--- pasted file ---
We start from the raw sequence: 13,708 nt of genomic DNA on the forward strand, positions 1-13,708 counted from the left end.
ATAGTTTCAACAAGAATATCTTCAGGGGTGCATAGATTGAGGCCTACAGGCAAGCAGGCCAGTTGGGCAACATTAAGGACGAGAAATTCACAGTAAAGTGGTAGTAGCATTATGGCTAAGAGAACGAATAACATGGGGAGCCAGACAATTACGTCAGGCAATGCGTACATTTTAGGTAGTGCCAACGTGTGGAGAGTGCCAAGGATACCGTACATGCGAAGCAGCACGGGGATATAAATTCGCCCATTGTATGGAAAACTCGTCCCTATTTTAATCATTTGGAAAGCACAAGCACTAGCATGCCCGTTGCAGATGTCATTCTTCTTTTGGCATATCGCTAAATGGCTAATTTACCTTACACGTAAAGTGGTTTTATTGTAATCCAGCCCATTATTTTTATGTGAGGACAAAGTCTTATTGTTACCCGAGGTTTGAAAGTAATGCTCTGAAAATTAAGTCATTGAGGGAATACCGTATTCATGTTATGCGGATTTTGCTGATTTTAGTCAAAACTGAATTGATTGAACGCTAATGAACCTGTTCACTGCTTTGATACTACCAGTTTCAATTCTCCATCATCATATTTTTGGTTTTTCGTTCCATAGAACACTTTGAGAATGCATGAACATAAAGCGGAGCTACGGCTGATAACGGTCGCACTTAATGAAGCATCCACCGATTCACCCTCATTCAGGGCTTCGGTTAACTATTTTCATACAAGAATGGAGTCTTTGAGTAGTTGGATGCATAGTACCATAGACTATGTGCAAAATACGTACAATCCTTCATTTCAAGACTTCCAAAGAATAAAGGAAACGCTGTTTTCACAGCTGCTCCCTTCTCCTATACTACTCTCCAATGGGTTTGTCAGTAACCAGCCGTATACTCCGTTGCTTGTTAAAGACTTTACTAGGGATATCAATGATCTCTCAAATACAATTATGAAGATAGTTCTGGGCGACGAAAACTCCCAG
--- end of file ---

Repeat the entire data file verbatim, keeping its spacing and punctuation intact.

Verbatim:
We start from the raw sequence: 13,708 nt of genomic DNA on the forward strand, positions 1-13,708 counted from the left end.
ATAGTTTCAACAAGAATATCTTCAGGGGTGCATAGATTGAGGCCTACAGGCAAGCAGGCCAGTTGGGCAACATTAAGGACGAGAAATTCACAGTAAAGTGGTAGTAGCATTATGGCTAAGAGAACGAATAACATGGGGAGCCAGACAATTACGTCAGGCAATGCGTACATTTTAGGTAGTGCCAACGTGTGGAGAGTGCCAAGGATACCGTACATGCGAAGCAGCACGGGGATATAAATTCGCCCATTGTATGGAAAACTCGTCCCTATTTTAATCATTTGGAAAGCACAAGCACTAGCATGCCCGTTGCAGATGTCATTCTTCTTTTGGCATATCGCTAAATGGCTAATTTACCTTACACGTAAAGTGGTTTTATTGTAATCCAGCCCATTATTTTTATGTGAGGACAAAGTCTTATTGTTACCCGAGGTTTGAAAGTAATGCTCTGAAAATTAAGTCATTGAGGGAATACCGTATTCATGTTATGCGGATTTTGCTGATTTTAGTCAAAACTGAATTGATTGAACGCTAATGAACCTGTTCACTGCTTTGATACTACCAGTTTCAATTCTCCATCATCATATTTTTGGTTTTTCGTTCCATAGAACACTTTGAGAATGCATGAACATAAAGCGGAGCTACGGCTGATAACGGTCGCACTTAATGAAGCATCCACCGATTCACCCTCATTCAGGGCTTCGGTTAACTATTTTCATACAAGAATGGAGTCTTTGAGTAGTTGGATGCATAGTACCATAGACTATGTGCAAAATACGTACAATCCTTCATTTCAAGACTTCCAAAGAATAAAGGAAACGCTGTTTTCACAGCTGCTCCCTTCTCCTATACTACTCTCCAATGGGTTTGTCAGTAACCAGCCGTATACTCCGTTGCTTGTTAAAGACTTTACTAGGGATATCAATGATCTCTCAAATACAATTATGAAGATAGTTCTGGGCGACGAAAACTCCCAG